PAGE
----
The State Department on Monday warned U.S. citizens traveling to El Salvador to take caution Monday amid reports that the Central American nation's murder rate has soared in recent months to its highest rate since the 1992 end of a violent civil war. Published June 22, 2015

Cell phone footage captures the moment two gunmen shoot and kill a police officer on a Paris street during an attack on magazine Charlie Hebdo.

U.S. admits global terrorist attacks up 35 percent

There was a 35 percent increase in terrorist attacks worldwide between 2013 and 2014 and the total number of people killed by terrorism jumped by more than 80 percent, according to the State Department's annual Country Reports on Terrorism released Friday. Published June 19, 2015

Secretary of State John Kerry speaks with former Secretary of State Hillary Rodham Clinton during the groundbreaking ceremony for the U.S. Diplomacy Center, Wednesday, Sept. 3, 2014, at the State Department in Washington. Kerry hosted five of his predecessors in a rare public reunion for the groundbreaking of a museum commemorating the achievements of American statesmanship.  (AP Photo/Carolyn Kaster)

Sexual harassment complaints at State Department soar under Clinton, Kerry

In a disclosure that could have political implications for election campaigns, the State Department's chief watchdog reported Thursday that worker harassment complaints have nearly tripled inside the department during the tenures of Hillary Rodham Clinton and John F. Kerry -- but the department still doesn't have mandatory training for all employees. Published June 18, 2015

Syrian President Bashar Assad gestures during an interview with the BBC, in Damascus, Syria, in this Tuesday, Feb. 10, 2015, file photo released by the Syrian official news agency SANA. (AP Photo/SANA, File)

Assad steps up chemical attacks despite Obama pledge he rid Syria of weapons

The chemical weapons deal the Obama administration helped negotiate with Syria two years ago came under withering scrutiny Wednesday as Congress aired gruesome testimony of how the Assad regime has used chlorine barrel bombs in more than two dozen recent attacks on civilians -- leaving lawmakers in both parties frustrated by the president's claim to have rid the war-torn nation of chemical munitions. Published June 17, 2015

Nasir al-Wuhayshi, al Qaeda's No. 2 figure and leader of its powerful Yemeni affiliate, was killed in a U.S. strike, making it the harshest blow to the global militant network since the killing of Osama bin Laden. In question now is who is going to fill his role. (Associated Press)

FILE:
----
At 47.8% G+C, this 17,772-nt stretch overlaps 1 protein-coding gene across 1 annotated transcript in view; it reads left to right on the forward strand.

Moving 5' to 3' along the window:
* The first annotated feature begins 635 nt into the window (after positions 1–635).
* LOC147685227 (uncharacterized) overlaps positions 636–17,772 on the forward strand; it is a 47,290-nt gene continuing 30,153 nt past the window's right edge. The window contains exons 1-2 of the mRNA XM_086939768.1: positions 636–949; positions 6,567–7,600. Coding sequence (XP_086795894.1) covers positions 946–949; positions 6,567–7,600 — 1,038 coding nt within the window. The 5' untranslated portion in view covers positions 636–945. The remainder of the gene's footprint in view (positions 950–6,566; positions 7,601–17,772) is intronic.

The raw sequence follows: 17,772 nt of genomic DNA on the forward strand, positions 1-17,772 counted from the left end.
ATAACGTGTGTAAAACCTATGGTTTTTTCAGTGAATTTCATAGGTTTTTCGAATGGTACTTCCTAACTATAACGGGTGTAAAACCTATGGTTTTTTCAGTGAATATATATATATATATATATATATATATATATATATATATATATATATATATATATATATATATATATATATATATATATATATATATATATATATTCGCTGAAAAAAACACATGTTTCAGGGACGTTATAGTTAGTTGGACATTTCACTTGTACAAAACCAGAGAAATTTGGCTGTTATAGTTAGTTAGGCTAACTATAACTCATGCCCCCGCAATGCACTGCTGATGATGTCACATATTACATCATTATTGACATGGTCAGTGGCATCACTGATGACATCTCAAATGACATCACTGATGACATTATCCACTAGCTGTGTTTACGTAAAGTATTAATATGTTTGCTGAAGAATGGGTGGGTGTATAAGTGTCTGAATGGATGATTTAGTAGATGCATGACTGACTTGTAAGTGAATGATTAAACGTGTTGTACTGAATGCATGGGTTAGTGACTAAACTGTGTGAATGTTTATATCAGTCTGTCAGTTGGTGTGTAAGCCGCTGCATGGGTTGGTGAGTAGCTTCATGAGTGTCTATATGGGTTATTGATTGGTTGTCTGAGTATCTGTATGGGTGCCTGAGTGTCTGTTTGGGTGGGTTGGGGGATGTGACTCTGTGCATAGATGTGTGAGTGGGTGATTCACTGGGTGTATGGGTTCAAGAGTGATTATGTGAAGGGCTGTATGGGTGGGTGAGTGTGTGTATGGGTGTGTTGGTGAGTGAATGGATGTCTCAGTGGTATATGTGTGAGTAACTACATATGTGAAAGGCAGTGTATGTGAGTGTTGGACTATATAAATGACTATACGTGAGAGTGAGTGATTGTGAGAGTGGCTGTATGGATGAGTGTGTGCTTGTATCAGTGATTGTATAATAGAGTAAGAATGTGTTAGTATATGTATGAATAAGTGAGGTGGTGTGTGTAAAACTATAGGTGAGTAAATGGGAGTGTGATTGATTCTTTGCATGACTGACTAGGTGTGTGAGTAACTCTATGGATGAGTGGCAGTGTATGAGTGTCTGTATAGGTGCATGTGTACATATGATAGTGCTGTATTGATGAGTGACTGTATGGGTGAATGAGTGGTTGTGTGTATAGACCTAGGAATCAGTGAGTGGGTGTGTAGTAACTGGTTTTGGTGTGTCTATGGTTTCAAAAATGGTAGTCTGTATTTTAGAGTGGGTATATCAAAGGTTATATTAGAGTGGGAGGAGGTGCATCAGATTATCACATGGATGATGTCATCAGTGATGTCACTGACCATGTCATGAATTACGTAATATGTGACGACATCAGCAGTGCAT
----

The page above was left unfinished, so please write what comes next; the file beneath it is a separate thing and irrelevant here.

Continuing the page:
Nasir al-Wuhayshi death by U.S. drone strike creates al Qaeda global leadership gap

The U.S. drone strike that killed the leader of al Qaeda in the Arabian Peninsula -- the global terrorist group's second-in-command -- is unlikely to slow the group's deadly operations in Yemen but is expected to have a deep and lasting effect on the struggling global operations of "al Qaeda prime" -- the core group that Osama bin Laden founded and led until his death in 2011. Published June 16, 2015

Nouri al-Maliki undermines U.S. interests in Iraq, plots return to power

Iraq's former prime minister is playing a critical, backroom role in undermining the Obama administration's push for a more inclusive government in Baghdad, U.S. and Iraqi officials say, warning that Shiite hard-liner Nouri al-Maliki is still pulling the strings behind the scenes in a bid to return to power in the years ahead. Published June 15, 2015

Tens of thousands attend the National Council of Resistance of Iran rally in France on June 13, 2015. U.S. lawmakers joined Iranian dissidents calling for regime change in Iran. (Image: Karine G. Barzegar) ** FILE **

U.S. lawmakers join Iranian dissidents in France for giant regime change rally

In a sign that Iran's dissident movement isn't going away even as the U.S. and its partners eye a deal with Tehran, tens of thousands of Iranian opposition exiles gathered in France for an annual rally demanding regime change in Iran and condemning President Obama's push to sign a nuclear accord with the Islamic republic. Published June 13, 2015

Maryam Rajavi, the leader of the National Council of Resistance of Iran, says Western powers stand "against the Iranian people's will." (Associated Press)

Khamenei regime legitimized by Obama nuclear talks, Iranian dissidents say

Days before a major Iranian dissident rally in France, the head of the host organization says the "circumstances are ripe for regime change" in Tehran, but Washington and other Western governments are standing in the way by legitimizing the regime of Supreme Leader Sayyid Ali Khamenei through the pursuit of a nuclear deal. Published June 11, 2015

Iraqi parliament speaker, Salim al-Jabouri, a Sunni, speaks about the Friday attack on the Musab bin Omair Mosque, which killed more than 60 people and escalated sectarian tensions, during a press conference in Baghdad, Iraq, Saturday, Aug. 23, 2014. Al-Jabouri said an investigation is underway into the attack on the Sunni mosque in Imam Wais village, northeast of Baghdad. If the attack proves to have been carried out by Shiite militiamen it would deal a major blow to  prime minister-designate Haider al-Abadi efforts to reach out to the country's Sunni minority, whose grievances are seen as fueling the Islamic State insurgency. (AP Photo/Karim Kadim)

Baghdad eyes formation of National Guard to fight Islamic State

A top Iraqi Sunni politician said Monday his nation's parliament is close to voting on legislation to create a National Guard to formalize the role of Sunni tribal militias in the fight against the Islamic State — an initiative the Obama administration has been pushing for nearly a year. Published June 8, 2015

Cuban President Raul Castro (center) listens as President Obama delivers his speech to world leaders at the VII Summit of the Americas' opening plenary April 11 in Panama City, Panama. (Associated Press)

Cuba trade embargo fate hinges on Havana human rights progress

President Obama's policy shift on Cuba could soon lead to the opening of a U.S. embassy in Havana, but analysts and congressional insiders say it could be years before the decades-old embargo on trade with the communist island is lifted, despite mounting pressure from U.S. business groups. Published June 8, 2015